Perhaps the biggest silver lining of the COVID-19 pandemic is that companies across the globe have been forced to adopt a remote work policy for staff who aren’t essential to performing work on-site. For millions of workers, this has meant the attainment of a long-standing goal to have the flexibility and freedom of working from home.
As the remote work paradigm has stretched on for over a year and a half, however, many employees are finding that remote work isn’t necessarily all it was cracked up to be. Whether it’s a longing for the office camaraderie or a desire to remove themselves from the productivity-sapping distractions of a home office, a significant proportion of workers are itching to get back to the office.
What this means for employers is that the ability to work remotely isn’t necessarily going to be a tremendously attractive perk for all workers; however, data suggests that the flexibility to choose that option remains an important factor for jobseekers.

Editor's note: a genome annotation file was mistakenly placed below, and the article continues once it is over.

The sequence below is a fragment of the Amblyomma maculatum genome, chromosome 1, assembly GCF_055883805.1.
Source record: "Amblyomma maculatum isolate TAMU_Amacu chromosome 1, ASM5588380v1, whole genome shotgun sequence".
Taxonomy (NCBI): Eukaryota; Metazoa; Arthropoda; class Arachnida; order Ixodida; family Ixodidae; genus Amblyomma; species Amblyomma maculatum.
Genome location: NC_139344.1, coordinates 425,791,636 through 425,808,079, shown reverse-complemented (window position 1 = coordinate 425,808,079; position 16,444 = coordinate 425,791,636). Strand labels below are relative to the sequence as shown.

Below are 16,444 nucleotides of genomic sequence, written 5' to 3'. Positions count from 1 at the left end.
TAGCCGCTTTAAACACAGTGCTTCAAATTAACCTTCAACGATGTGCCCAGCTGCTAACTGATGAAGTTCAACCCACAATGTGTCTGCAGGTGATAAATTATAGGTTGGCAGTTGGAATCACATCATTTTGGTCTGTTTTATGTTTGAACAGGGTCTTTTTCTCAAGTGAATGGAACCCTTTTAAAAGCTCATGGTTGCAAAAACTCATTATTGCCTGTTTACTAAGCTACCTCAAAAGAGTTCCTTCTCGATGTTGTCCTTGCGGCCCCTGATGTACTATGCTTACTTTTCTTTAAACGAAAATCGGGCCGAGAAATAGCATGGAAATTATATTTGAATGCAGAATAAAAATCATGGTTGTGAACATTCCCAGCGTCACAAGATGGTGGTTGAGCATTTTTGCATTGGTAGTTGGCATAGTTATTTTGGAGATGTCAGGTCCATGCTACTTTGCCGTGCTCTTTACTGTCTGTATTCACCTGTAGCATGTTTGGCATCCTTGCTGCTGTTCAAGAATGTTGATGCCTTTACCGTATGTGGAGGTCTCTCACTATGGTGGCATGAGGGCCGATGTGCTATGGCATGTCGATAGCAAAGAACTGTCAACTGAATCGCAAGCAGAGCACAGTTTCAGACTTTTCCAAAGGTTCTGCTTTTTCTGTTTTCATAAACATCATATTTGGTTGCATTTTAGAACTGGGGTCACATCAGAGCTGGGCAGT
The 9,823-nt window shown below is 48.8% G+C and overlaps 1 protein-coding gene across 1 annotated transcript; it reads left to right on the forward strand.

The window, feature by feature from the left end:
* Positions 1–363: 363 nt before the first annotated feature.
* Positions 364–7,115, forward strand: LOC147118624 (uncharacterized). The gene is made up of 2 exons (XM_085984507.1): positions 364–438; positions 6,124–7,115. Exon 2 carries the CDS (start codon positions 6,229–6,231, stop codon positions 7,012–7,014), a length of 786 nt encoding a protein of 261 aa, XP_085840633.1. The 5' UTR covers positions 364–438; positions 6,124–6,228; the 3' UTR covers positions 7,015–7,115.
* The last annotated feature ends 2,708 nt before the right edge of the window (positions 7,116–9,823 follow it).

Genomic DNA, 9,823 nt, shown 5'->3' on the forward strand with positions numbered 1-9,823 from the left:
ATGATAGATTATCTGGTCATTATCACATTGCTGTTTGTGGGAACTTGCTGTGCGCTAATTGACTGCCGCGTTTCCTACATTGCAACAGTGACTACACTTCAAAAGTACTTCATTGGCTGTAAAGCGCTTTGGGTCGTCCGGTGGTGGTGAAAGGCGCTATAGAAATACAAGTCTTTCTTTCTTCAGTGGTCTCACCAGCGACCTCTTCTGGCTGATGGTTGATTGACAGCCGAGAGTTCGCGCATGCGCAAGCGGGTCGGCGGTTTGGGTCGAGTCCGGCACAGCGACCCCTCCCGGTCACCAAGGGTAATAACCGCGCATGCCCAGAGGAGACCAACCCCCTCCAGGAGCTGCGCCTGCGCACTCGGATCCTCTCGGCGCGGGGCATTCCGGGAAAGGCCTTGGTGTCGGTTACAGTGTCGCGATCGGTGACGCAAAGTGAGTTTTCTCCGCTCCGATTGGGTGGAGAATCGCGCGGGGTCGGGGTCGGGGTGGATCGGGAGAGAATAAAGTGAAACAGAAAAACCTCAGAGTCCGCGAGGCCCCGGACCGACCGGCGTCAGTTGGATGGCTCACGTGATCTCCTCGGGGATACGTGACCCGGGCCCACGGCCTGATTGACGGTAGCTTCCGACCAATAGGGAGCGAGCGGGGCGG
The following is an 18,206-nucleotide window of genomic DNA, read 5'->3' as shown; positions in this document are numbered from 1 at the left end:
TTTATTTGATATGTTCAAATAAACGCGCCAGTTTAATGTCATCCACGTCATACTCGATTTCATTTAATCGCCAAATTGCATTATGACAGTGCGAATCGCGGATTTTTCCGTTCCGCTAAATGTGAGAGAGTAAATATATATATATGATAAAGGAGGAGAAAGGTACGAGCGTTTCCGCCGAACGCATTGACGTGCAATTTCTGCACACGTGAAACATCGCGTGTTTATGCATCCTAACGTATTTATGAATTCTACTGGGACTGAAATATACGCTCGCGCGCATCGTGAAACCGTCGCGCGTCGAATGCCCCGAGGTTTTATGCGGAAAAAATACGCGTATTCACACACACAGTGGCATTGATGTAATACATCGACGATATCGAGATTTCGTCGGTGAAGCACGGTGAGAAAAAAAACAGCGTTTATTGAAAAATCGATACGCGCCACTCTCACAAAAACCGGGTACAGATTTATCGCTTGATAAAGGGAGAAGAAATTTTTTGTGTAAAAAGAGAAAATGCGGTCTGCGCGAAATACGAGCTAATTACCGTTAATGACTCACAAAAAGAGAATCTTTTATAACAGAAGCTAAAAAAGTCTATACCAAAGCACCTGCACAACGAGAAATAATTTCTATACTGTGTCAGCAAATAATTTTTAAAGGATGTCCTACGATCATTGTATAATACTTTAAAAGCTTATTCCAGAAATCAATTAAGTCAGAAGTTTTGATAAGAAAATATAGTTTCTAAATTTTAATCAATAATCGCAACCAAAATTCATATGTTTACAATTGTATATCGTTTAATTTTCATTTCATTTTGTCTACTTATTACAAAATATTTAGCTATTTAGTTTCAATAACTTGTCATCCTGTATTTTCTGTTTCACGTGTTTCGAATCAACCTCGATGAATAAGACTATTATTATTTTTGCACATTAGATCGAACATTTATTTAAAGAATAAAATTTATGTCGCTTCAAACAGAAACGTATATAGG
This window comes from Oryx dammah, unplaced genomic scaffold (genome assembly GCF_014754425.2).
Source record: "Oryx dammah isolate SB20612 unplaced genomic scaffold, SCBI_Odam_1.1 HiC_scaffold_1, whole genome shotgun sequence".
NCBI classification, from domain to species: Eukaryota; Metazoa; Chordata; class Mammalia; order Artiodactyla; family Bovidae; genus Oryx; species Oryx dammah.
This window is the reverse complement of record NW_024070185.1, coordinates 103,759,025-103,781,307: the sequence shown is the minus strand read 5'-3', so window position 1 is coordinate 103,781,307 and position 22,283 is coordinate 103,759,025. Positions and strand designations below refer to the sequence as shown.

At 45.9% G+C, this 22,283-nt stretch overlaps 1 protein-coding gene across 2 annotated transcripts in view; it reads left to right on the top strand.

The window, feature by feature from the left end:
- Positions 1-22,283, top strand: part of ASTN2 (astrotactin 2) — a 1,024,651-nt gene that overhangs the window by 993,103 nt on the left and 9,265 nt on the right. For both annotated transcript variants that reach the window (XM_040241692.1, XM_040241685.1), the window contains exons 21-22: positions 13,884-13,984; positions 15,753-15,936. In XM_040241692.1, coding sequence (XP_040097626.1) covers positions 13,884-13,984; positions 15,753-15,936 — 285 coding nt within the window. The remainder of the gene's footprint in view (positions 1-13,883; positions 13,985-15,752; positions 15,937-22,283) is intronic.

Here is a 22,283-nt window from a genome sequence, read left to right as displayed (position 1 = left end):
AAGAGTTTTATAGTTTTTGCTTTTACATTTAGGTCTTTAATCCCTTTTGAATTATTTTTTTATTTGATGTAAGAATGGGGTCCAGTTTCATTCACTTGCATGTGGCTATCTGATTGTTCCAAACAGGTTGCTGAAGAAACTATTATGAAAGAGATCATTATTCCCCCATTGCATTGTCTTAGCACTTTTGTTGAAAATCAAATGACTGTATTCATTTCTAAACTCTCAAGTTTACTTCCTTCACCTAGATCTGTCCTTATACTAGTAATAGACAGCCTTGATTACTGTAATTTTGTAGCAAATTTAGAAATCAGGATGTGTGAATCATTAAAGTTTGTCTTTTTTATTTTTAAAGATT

Workers Crave Flexibility
New data from Jobvite’s 2021 Recruiter Nation Report highlights the perspectives of recruiters today as they tackle new hiring challenges as a result of the pandemic. This year’s report, based on input from more than 800 recruiters and HR professionals, reveals how a lack of remote work options turns off candidates:
- In the past year, 54% of recruiters have seen candidates turn down an interview or a job offer due to a lack of flexibility and remote work options.
- 57% believe the lack of work-from-home policies makes it harder to attract potential candidates.
- 60% believe organizations will lose employees if they do not transition to a hybrid, fully remote, or remote-first culture.
The ability to work from home has been a highly coveted perk for many workers for years, but the reality of that arrangement has left a significant number of employees longing for the structure and camaraderie of the office. Nevertheless, recent data suggests that even if a large proportion of employees would rather be sitting at their old desk, the flexibility to choose remote work is still a big enough draw for employers to boost engagement and retention.
Recruiters and HR professionals need to take note and incorporate messaging around flexibility, autonomy, and choice into their talent acquisition processes.